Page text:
The hot summer fair is in full swing. You are surrounded by the flashing lights of color swinging wildly in the air to the sound of flamboyant music. Screams echo out from these steel compartments controlled by the ticket holding ride operator. Yet, on the other end of the grounds it feels like a private party.
The red coliseum is filled; the highest capacity it will be all year. The July heat can be felt inside as hundreds of onlookers stare into the empty caged space before them. It is like the audience is in their own version of a roman coliseum awaiting gladiators to enter center stage. Instead of Romans, it’s cowboys in their truest form; the cattle auction. The final test for a group of young adults and children; the end of the road for the cattle they lead into the empty center.
SOLD! Is yelled from the loudspeakers and the audience claps. The girl leads her steer out of the coliseum towards the darkness.
One at a time they are led in by a leather halter. The auctioneer drives the price high as he calls his chant into the loudspeaker. Two men watch into the dark void of onlookers looking for bids. As hands rise they sharply yelp to the auctioneer. The numbers continue to climb. The child leading her steer around and around feels a sense of accomplishment as she knows this is her final test.
SOLD! Is yelled from the loudspeakers and the audience claps. The girl leads her steer out of the coliseum towards the darkness. The back gate is open on the cattle trailer. She leads her award-winning steer down the long aisle way, once filled with fair goers, to the awaiting men ready to help load him into the trailer. The excitement of the auction quickly dissolves into sadness. Hanging onto the side of the trailer, the last touch is laid on his head. The leather halter is slipped off and dropped by the girl’s side tightly in her hand. She walks off out of sight.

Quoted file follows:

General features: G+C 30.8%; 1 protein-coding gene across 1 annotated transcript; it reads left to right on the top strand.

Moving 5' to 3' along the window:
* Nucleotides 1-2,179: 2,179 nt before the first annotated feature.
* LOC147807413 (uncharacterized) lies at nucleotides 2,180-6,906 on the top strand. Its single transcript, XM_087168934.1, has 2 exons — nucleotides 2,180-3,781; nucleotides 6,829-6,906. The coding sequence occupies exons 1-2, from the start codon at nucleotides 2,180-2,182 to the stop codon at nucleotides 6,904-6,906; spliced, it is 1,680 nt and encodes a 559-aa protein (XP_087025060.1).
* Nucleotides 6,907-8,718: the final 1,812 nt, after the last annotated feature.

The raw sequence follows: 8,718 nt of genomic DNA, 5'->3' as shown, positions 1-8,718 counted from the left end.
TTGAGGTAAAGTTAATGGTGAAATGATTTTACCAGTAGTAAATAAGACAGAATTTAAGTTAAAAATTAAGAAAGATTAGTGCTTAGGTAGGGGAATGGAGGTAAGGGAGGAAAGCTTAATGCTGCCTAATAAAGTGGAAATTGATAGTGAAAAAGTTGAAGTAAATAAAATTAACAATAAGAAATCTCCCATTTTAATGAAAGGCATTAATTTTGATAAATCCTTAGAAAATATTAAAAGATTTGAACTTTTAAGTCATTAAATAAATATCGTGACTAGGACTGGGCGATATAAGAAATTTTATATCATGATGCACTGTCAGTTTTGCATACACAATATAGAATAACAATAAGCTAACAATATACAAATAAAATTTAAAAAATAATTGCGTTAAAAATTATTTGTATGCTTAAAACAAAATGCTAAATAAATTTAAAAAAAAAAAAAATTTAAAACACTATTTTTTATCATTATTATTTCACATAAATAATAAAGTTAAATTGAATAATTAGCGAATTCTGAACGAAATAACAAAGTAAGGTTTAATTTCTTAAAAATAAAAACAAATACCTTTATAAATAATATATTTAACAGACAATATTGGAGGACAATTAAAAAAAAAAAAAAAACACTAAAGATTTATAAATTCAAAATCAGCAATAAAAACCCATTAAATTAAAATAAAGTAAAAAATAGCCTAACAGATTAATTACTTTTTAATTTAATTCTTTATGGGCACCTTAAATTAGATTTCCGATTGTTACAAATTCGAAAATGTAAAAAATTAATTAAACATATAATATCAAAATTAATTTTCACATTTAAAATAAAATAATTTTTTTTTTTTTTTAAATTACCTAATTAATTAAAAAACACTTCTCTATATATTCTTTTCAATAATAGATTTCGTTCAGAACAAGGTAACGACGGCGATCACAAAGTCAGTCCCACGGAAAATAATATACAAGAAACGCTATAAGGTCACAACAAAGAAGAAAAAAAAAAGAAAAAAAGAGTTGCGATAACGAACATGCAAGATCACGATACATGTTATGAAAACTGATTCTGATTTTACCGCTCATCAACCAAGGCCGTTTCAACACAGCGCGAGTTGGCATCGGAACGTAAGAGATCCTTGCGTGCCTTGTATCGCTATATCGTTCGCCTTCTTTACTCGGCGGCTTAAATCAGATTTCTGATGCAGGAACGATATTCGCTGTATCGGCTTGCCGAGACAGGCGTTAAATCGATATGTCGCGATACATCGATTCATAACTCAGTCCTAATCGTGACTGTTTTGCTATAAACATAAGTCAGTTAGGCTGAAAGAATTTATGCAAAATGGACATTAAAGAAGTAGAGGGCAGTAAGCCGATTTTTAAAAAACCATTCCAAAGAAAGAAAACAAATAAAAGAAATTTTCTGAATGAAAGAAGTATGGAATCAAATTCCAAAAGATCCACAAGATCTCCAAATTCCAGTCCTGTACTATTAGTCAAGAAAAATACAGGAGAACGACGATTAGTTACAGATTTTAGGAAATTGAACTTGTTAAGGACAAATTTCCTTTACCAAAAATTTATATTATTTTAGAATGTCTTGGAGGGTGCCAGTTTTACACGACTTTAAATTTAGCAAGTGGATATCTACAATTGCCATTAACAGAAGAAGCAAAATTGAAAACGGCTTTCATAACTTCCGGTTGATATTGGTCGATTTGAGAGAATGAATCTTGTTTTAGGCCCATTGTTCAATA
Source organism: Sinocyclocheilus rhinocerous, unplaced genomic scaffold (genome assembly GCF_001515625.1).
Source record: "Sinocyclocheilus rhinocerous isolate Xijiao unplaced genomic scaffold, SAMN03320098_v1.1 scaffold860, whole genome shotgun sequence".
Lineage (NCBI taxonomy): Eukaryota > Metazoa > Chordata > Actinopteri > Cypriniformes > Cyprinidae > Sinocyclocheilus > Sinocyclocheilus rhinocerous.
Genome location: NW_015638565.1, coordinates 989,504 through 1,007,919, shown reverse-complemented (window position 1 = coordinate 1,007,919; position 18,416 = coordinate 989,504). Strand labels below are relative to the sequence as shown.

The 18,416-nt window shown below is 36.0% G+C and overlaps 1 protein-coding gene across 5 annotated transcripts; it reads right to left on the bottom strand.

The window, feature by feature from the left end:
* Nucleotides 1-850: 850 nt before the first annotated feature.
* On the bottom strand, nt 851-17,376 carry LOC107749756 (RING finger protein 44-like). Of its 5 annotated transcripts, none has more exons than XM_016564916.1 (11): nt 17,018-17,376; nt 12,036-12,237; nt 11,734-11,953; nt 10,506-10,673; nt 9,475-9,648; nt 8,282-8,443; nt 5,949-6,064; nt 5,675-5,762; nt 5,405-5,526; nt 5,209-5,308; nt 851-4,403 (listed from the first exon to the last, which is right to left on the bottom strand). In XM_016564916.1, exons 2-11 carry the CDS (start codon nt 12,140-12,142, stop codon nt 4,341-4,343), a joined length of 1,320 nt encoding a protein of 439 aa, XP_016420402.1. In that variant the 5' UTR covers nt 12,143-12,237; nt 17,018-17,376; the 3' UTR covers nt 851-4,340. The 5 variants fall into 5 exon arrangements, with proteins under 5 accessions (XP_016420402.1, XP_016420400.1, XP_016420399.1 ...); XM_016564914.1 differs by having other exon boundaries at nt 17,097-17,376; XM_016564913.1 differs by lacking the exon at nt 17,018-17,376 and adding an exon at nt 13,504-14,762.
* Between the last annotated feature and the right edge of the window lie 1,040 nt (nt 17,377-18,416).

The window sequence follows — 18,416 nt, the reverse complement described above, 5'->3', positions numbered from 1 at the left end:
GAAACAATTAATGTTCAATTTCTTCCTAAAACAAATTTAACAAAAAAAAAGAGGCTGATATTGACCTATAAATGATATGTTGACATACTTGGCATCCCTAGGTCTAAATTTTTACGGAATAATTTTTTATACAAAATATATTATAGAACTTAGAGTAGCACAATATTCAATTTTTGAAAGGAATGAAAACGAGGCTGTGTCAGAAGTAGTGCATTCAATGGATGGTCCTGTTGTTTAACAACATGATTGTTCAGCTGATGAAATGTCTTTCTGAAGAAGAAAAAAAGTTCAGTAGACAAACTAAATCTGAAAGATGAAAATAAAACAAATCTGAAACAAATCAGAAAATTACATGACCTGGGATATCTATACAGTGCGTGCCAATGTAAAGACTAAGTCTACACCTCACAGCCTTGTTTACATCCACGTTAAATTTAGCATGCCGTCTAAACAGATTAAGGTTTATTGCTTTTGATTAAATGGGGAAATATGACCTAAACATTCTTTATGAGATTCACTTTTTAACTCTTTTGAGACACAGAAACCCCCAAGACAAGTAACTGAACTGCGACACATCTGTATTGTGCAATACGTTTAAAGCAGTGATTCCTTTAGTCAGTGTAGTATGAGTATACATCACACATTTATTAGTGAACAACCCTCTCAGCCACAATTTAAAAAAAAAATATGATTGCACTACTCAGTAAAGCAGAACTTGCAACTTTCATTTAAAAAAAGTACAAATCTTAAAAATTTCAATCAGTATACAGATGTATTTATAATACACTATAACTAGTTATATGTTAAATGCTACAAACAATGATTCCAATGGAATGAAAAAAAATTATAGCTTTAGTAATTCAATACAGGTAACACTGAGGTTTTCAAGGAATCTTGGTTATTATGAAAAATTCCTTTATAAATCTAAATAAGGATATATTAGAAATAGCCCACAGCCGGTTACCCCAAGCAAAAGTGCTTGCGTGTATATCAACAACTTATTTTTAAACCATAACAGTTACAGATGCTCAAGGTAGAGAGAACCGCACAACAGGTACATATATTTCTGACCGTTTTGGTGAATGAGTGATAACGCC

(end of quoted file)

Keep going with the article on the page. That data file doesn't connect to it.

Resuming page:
Quality Meat Animal Project
It is real, many don’t understand. Most of our food comes from farms and a staggering amount of children do not know that. The Quality Meat Animal Project is an activity offered to Future Farmers of America (FFA) and 4-H. It’s a program to provide an educational experience for all participants that will enhance personal growth, and expand their knowledge of the livestock industry. This project also provides the participant with an economic return; however, the participant is to be kept informed that this may not present a realistic financial picture of the livestock industry and provide an educational learning-by-doing activity that allows the participant to take a livestock project from an infant animal to the final marketable product.
“Everything lives and everything dies. Death with a purpose gives full meaning to life.” ~Trent Loos
Life and death on the farm is a certainty that is dependent on for the survival of the farming community. This leads to heart wrenching experiences for children who raise animals from birth to then sell them at the county fair for a profit as they go for slaughter. This brutal part of responsibility is a necessary evil in the industry of agriculture. The skills learned in raising livestock instill values and an empowered work ethic that is unparalleled to those of their peers who do not share in the same farming experiences. These kids take great pride and care in raising the animal, feeding, grooming, bathing, preparing it for market; in essence giving the animal a home. There is often a connection and bond between the animal and its caretaker that is unmatched by how we raise pets today; these kids know when the end is. It is an impressive feat to watch the maturity of these young learners who lead their prized animals to the trailer of the purchaser; knowing their fate will end in the circle of life.
Barns to Carnival